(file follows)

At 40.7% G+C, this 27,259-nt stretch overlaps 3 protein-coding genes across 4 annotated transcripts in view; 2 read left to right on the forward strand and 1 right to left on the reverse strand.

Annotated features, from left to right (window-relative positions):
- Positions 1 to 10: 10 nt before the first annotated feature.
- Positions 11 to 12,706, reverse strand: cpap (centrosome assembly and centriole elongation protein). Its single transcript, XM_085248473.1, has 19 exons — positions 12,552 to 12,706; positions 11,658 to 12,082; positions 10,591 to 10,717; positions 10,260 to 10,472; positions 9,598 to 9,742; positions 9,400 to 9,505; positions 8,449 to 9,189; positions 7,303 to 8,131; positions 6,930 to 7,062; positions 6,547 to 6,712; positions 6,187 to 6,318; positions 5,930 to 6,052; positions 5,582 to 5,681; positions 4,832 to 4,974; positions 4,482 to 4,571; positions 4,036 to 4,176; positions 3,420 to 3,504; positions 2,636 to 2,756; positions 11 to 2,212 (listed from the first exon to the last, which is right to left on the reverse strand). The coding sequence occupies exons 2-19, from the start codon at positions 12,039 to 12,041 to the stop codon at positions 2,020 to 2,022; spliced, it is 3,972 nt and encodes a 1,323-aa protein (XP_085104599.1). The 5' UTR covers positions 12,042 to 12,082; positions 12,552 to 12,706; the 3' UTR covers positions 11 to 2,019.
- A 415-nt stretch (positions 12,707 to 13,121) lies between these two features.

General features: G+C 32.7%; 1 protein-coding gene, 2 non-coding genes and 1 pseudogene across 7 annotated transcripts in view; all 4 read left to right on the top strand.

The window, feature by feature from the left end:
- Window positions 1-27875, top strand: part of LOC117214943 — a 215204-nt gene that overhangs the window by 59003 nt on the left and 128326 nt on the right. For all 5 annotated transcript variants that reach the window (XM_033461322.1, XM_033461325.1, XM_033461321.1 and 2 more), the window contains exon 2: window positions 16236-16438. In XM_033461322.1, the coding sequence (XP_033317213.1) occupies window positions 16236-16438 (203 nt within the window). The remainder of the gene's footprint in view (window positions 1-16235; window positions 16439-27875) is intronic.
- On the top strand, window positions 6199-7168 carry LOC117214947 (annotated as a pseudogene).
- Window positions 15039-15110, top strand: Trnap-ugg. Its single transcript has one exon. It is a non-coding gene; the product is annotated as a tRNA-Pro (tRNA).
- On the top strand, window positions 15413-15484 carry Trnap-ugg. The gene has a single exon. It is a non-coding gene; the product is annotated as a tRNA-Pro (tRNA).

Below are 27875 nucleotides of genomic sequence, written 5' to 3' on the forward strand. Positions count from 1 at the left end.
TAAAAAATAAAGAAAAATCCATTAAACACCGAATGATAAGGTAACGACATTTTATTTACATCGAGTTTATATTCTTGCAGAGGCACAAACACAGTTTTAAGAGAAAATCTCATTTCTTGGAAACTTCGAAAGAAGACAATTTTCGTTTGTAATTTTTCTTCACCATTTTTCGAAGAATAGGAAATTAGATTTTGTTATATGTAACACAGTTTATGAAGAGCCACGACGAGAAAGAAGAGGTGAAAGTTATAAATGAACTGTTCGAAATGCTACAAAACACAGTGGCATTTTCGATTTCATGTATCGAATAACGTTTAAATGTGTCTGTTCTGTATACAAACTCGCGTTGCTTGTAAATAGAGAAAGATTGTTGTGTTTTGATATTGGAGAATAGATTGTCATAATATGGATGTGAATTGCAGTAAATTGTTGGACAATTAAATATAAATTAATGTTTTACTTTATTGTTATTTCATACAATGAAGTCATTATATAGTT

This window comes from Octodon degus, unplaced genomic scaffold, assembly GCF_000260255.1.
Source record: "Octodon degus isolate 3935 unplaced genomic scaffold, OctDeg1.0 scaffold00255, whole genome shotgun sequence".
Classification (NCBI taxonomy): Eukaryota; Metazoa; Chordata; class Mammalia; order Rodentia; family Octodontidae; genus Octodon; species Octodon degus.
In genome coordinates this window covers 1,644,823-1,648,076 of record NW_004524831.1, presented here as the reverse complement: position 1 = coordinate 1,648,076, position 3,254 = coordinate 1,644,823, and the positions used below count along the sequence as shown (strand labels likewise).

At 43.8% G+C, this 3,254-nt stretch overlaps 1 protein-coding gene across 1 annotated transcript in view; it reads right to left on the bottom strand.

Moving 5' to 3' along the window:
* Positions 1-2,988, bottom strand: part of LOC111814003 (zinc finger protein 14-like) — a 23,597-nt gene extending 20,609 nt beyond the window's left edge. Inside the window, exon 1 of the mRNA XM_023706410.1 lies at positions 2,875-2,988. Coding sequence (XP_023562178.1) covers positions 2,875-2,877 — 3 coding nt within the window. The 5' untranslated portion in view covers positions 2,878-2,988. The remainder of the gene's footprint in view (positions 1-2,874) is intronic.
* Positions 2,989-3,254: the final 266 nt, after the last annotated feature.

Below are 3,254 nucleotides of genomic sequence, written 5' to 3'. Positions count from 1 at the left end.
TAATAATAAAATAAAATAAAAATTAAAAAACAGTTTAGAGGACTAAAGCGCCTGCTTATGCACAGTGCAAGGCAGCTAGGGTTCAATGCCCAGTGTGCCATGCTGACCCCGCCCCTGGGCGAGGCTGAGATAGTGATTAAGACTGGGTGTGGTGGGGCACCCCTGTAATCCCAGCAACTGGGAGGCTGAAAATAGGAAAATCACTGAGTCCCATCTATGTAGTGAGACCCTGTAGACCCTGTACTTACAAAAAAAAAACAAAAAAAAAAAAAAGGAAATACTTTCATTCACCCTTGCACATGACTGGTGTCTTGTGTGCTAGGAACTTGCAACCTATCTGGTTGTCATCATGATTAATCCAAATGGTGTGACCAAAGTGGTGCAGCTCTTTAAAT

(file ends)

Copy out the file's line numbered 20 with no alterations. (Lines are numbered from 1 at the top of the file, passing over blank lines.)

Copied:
* Positions 1-2,988, bottom strand: part of LOC111814003 (zinc finger protein 14-like) — a 23,597-nt gene extending 20,609 nt beyond the window's left edge. Inside the window, exon 1 of the mRNA XM_023706410.1 lies at positions 2,875-2,988. Coding sequence (XP_023562178.1) covers positions 2,875-2,877 — 3 coding nt within the window. The 5' untranslated portion in view covers positions 2,878-2,988. The remainder of the gene's footprint in view (positions 1-2,874) is intronic.